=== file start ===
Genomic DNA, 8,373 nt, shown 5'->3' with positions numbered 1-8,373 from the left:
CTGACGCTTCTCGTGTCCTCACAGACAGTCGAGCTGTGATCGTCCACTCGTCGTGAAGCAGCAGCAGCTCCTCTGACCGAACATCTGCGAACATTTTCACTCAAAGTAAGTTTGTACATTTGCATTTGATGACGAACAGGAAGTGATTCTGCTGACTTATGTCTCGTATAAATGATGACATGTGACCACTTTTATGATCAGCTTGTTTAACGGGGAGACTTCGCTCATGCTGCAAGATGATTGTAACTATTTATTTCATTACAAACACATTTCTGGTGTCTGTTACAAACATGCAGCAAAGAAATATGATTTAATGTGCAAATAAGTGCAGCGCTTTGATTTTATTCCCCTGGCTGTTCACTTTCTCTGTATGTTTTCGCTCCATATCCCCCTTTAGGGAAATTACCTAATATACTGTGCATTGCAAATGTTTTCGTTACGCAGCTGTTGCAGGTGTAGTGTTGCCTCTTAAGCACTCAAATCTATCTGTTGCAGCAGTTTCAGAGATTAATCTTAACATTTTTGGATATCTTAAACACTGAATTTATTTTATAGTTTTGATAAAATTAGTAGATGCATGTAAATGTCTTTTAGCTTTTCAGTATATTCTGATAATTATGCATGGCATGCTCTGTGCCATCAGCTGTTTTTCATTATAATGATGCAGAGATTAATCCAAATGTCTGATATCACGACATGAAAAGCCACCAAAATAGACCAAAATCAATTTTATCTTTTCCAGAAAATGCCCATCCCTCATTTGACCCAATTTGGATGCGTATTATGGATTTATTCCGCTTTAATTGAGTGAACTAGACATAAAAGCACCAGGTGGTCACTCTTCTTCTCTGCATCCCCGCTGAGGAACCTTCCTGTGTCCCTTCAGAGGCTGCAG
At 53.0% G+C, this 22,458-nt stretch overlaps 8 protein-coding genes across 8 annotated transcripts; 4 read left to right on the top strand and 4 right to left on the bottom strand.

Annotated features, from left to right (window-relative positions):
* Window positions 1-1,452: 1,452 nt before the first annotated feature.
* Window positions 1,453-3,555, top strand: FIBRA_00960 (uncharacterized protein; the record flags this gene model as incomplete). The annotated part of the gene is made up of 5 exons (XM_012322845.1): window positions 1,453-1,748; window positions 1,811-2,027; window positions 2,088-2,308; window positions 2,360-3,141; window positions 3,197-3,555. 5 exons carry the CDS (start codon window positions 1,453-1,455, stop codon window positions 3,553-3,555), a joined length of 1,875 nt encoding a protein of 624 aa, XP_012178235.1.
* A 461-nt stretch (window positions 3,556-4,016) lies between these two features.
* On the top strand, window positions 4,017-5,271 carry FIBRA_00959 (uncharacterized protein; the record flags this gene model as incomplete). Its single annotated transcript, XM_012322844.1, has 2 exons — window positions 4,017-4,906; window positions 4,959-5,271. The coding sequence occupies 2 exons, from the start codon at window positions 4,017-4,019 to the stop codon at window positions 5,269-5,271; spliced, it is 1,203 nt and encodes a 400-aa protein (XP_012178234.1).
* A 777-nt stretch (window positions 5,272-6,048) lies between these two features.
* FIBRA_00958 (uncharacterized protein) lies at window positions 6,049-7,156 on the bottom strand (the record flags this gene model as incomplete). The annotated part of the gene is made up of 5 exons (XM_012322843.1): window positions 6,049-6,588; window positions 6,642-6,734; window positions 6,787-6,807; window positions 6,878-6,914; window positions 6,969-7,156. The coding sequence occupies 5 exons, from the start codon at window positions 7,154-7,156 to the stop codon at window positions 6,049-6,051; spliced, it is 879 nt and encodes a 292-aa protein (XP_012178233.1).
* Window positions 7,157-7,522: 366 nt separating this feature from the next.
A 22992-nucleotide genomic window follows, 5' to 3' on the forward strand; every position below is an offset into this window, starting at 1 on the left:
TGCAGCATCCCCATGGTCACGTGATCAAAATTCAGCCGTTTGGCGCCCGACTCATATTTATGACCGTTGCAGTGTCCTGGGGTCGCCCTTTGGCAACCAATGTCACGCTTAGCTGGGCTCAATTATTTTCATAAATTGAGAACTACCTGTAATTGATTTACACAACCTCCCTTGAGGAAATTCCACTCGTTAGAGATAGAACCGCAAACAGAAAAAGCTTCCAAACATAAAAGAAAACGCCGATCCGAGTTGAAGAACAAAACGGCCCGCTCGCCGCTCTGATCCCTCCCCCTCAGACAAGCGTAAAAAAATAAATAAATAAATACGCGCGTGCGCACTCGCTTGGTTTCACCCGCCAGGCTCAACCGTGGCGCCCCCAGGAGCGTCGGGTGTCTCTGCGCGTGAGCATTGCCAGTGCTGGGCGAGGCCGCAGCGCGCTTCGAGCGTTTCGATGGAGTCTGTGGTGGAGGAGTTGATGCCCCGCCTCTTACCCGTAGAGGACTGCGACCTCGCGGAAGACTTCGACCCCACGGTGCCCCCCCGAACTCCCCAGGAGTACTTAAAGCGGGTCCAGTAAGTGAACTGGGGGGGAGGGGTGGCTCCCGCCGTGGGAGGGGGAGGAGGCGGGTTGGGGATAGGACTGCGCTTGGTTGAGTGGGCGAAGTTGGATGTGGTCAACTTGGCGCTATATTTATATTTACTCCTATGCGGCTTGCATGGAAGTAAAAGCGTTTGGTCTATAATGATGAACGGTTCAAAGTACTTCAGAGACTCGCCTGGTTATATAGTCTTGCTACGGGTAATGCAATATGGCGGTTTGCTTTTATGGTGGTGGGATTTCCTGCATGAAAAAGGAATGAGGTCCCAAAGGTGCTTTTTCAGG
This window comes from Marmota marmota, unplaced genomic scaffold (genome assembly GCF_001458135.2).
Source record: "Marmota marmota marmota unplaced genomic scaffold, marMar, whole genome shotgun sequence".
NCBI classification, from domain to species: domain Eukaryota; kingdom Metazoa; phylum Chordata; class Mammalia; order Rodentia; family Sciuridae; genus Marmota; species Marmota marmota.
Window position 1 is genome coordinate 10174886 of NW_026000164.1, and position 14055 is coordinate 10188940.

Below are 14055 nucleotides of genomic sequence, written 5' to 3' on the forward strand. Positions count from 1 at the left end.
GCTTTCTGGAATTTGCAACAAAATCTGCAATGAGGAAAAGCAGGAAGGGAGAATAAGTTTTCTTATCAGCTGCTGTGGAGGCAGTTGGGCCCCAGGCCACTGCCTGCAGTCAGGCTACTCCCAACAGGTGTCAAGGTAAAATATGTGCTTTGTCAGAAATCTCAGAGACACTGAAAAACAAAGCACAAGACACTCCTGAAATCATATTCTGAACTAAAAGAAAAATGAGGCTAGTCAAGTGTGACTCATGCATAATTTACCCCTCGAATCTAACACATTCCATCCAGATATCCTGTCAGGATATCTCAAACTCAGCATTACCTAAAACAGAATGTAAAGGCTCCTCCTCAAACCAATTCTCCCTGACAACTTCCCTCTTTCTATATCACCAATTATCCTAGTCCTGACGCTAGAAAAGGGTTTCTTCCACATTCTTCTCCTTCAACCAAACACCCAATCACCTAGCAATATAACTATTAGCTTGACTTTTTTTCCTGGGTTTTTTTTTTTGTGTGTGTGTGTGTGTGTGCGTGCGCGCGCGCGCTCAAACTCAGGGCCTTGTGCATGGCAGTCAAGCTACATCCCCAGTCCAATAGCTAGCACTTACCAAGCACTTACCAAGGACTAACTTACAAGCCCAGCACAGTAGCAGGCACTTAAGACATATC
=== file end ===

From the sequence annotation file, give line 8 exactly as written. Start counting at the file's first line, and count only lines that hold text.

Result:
* On the top strand, window positions 4,017-5,271 carry FIBRA_00959 (uncharacterized protein; the record flags this gene model as incomplete). Its single annotated transcript, XM_012322844.1, has 2 exons — window positions 4,017-4,906; window positions 4,959-5,271. The coding sequence occupies 2 exons, from the start codon at window positions 4,017-4,019 to the stop codon at window positions 5,269-5,271; spliced, it is 1,203 nt and encodes a 400-aa protein (XP_012178234.1).